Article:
by Senior Airman Anthony Sanchelli
39th Air Base Wing Public Affairs
11/1/2012 - INCIRLIK AIR BASE, Turkey -- It's
late on a Saturday night, you're thumbs-deep in helping fight off
another swarm of enemy soldiers. While listening to your teammates give
instructions through a headset, the mission is accomplished with help
from halfway around the world.
This is how Tyler Wilson, 9-year-old son of Master Sgt. Robert Wilson,
39th Security Forces Squadron, keeps in touch with his friends and
Wilson plays combat games online with his distant friends and family members, using headsets to talk to one another.
"I talk to my uncle a lot more during games than I do on the phone," said Wilson.
Communication between loved ones isn't always done by phone, email or
simple social media messaging. Technology enables Airmen to use a wide
variety of capabilities to talk and even see others from anywhere -
"It's really cool that I can play my favorite games online and also talk with my uncle who's super far away," Wilson said.
Wilson plays a number of games, but enjoys playing "first-person shooters" the most.
"It's epic that we can just talk about the game, plan strategies, and still stay connected," Wilson said.
Wilson and his uncle even joke about who is the better player. Online
gaming however, is not the only way members can remain in contact.
For members stationed at Incirlik, staying in touch can be a big deal,
said Airman 1st Class Michael Colon-Rodriguez, 39th Communications
Squadron voice systems technician. Some Airmen are stationed here alone,
away from their families, and it can be a difficult tour without seeing
or speaking with a spouse or child.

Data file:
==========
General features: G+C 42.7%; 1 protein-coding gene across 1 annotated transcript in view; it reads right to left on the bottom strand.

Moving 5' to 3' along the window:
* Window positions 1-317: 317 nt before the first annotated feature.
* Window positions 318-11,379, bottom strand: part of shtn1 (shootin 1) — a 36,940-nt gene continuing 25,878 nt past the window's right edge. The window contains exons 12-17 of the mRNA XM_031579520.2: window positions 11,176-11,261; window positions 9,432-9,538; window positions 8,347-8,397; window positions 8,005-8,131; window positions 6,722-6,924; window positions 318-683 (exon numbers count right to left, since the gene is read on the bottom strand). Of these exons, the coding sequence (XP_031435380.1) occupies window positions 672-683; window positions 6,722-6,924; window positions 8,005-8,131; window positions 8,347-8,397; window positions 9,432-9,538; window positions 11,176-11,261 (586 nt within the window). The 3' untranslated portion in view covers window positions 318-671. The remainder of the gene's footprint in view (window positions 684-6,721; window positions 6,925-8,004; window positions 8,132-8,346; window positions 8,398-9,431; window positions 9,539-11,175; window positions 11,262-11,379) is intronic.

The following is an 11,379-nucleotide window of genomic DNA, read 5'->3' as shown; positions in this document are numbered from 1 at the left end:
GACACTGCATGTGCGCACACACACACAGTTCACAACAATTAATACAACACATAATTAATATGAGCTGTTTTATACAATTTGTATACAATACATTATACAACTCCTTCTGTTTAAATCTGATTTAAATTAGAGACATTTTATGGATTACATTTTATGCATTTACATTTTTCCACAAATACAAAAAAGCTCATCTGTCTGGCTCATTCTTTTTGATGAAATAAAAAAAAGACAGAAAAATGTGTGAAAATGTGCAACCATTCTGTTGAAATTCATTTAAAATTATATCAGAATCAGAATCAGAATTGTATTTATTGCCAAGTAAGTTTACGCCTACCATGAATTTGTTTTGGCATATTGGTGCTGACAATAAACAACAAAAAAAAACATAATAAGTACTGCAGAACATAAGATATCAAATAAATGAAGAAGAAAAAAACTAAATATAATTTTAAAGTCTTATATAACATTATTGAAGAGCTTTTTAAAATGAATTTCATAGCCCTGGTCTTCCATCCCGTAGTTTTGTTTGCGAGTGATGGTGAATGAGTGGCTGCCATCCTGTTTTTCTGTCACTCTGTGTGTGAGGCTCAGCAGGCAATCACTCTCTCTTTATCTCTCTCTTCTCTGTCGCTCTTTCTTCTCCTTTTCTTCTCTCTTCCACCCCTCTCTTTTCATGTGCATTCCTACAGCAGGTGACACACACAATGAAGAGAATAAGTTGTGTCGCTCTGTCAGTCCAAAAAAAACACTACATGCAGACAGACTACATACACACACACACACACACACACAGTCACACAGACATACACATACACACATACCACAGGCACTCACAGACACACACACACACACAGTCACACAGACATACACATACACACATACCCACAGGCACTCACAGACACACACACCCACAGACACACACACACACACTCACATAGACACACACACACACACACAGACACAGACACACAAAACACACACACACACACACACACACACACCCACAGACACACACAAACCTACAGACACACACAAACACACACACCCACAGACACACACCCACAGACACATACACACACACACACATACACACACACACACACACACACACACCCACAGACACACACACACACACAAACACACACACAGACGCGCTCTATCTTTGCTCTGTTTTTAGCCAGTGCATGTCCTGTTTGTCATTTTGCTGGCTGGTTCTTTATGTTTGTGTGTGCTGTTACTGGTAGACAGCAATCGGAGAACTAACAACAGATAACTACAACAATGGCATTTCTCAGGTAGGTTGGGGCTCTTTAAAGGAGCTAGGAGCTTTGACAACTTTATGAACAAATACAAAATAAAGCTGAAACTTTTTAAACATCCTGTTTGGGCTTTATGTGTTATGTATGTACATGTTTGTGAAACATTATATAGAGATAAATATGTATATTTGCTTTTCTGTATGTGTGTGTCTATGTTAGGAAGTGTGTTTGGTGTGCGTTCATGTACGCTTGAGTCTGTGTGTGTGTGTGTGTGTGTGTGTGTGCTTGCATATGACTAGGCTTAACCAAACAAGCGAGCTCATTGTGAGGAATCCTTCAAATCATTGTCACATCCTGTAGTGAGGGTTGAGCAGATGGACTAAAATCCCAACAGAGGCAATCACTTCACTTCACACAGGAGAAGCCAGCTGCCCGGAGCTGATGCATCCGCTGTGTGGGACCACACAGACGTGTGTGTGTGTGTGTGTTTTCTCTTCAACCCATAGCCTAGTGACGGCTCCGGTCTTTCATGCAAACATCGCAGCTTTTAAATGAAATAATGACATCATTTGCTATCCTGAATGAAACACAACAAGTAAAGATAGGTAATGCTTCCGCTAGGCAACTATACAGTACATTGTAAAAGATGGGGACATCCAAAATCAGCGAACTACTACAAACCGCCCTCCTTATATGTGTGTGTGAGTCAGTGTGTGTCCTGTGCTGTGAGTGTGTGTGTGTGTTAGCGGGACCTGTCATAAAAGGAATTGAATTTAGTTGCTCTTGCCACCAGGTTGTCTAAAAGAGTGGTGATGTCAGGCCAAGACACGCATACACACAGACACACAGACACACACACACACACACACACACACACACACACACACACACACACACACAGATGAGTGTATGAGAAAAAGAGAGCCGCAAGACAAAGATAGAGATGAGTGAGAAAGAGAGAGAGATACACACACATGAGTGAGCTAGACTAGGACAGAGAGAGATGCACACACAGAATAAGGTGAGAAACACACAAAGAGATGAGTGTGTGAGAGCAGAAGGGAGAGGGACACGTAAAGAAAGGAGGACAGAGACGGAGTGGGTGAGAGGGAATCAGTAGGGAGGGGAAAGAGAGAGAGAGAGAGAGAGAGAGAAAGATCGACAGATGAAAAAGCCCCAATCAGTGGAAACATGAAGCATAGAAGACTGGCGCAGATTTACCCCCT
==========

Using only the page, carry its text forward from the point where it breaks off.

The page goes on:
Sometimes just hearing a family member isn't enough, said
Colon-Rodriguez, but in this day and age it's possible to be thousands
of miles away and still see others in real-time. Knowing that there are
options and finding out what is right is important for those who can't
be with their families, and especially for those with children.
"Using Skype helps my wife and I see and talk to each other as if we are not separated," said Colon-Rodriguez.
Skype is a computer program that uses a digital video camera, allowing
individuals to virtually talk and see others anywhere in the world. This
and other social media outlets are useful tools to help Airmen cope
with a 15 or 24-month tour here.
For one Airman, a video-conference was his ticket to see his fiancé, now
his wife, as they shared their vows during an online marriage ceremony.
Senior Airman Daniel Phelps, 39th Air Base Wing Public Affairs
photojournalist, stationed at Incirlik, was able to marry his wife, Kari
Phelps, while she was in Olathe, Kan.
"We wanted to get married before she came to visit, but we knew it would
be a challenge since I'm here and she's there," said Phelps. "We did
some research and found several states allow a proxy marriage, where one
person is not in attendance during the ceremony."
Phelps was not the only one unable to make the ceremony. The bride's
parents tuned in virtually to be a part of the ceremony as well.
There are so many options available to stay in touch.
Email and social pages, such as Facebook or Myspace, are still good ways to stay connected, Colon-Rodriguez said.
"Even though there are so many options available to stay connected, my
wife and I prefer to use programs that let us see one another over just
sending an email or instant message online," said Colon-Rodriguez.
Whether it's instant messaging online, planning out battle strategies on
the latest video game or even getting married, Airmen can communicate
with their friends and families back home from anywhere in the world.
"I find it a necessity to be able to chat and see my spouse with us
being separated for so long," said Colon-Rodriguez. "It helps keep our
sanity in check."